The best way to teach kids about new technology is to have them work on a project that incorporates something they enjoy doing -- whether it's arts and crafts, playing music, or simply hanging out in the playground.
With the help of 3D printing, fifth-grade students in Scituate, Massachusetts were able to design a playground for the town as part of an annual project that requires students to research local and online playgrounds and come up with a proposal to the board of selectmen.
This year, however, the students were able to present more than just a sketch of a playground on paper. Using a 3D printer and software funded by the Scituate Education Foundation (SEF), the students used a MakerBot to design and create a physical replica of their concept.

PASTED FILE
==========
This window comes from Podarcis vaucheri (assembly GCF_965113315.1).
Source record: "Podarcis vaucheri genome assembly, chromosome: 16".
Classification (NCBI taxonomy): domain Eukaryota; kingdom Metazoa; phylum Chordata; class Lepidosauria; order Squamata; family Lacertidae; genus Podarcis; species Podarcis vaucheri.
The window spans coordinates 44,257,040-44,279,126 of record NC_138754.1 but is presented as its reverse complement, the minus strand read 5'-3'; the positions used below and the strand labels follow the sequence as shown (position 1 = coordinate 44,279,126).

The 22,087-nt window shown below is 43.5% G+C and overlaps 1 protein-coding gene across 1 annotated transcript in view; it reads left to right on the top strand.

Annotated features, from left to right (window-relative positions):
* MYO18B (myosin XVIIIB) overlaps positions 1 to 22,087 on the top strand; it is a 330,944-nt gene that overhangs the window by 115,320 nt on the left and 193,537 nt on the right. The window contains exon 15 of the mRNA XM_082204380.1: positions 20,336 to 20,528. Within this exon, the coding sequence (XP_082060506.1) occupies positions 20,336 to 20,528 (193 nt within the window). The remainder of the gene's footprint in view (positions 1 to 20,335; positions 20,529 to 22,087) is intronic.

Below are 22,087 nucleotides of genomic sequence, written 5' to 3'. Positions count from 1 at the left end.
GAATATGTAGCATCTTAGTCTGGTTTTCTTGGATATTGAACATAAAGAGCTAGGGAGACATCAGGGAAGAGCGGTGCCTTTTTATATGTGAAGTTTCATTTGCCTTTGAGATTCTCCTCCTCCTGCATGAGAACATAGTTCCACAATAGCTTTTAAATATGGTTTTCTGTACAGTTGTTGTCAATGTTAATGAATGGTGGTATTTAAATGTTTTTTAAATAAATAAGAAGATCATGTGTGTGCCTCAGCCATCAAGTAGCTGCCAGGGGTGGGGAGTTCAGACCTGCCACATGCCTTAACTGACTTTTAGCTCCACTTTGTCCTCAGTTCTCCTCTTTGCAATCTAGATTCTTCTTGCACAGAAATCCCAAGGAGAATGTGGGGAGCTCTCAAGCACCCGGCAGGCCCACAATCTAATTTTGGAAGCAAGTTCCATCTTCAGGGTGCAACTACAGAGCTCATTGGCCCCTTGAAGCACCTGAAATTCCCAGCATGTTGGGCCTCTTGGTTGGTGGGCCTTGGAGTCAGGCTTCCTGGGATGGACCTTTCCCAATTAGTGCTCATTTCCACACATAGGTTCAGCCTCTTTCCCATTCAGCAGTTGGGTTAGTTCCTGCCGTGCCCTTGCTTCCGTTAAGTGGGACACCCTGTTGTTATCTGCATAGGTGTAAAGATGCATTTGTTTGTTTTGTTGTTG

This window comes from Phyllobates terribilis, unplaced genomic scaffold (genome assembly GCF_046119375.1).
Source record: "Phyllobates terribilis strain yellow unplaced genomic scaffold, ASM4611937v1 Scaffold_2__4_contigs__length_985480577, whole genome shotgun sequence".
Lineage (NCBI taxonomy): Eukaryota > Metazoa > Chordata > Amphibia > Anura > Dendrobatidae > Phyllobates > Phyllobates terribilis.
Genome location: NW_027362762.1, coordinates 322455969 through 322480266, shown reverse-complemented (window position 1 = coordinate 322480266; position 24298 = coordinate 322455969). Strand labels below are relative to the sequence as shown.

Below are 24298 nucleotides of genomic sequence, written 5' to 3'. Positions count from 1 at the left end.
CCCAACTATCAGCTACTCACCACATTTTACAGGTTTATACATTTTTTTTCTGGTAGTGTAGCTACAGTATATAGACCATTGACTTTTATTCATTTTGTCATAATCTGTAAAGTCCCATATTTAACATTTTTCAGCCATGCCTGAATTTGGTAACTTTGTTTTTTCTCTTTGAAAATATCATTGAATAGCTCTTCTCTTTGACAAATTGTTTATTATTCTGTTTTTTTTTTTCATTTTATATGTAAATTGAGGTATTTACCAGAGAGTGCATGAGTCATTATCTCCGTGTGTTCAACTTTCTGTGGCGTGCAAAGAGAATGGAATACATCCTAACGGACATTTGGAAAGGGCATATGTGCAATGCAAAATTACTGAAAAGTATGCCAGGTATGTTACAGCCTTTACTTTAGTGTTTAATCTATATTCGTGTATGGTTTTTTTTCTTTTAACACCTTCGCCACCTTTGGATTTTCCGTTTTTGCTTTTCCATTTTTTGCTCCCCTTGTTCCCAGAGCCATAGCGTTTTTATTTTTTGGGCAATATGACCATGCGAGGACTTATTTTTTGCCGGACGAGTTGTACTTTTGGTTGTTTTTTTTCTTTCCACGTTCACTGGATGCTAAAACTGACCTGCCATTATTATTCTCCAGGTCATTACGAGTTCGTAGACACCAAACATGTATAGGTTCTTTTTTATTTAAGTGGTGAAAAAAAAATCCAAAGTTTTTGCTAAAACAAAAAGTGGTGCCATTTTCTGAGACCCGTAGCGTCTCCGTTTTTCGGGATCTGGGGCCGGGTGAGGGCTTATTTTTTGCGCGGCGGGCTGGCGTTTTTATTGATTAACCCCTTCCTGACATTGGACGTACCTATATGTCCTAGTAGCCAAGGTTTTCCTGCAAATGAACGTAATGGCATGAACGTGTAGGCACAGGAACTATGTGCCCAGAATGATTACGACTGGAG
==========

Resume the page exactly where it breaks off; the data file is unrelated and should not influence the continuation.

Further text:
"Fifth-grade students have been able to access and design 3D playground prototypes using Tinkercad software and a Makerbot printer," said Elementary Technology/STEM teacher Liz Dorgan. "This was a great addition to the spring playground project. They were able to design a project that is realistic and to scale, use age-appropriate CAD software, print a 3D model, and develop 21st century skills."
The 3D printer is currently located at Jenkins Elementary School, but will eventually be shared with all Scituate elementary schools. It will be used for additional projects next year.
"[The use of the printer] combines creativity, problem solving, and computer skills," added Dorgan. "3D printers for elementary schools offer the first step for gearing children toward a STEAM- oriented (Science, Technology, Engineering, Arts, and Mathematics) future. Through a combination of basic 3D modeling and assisted 3D printing, students become equipped with the essential tools to explore a STEAM career."
Not only do 3D printers in schools impart important real-life skills, but their impacts certainly go further beyond education.
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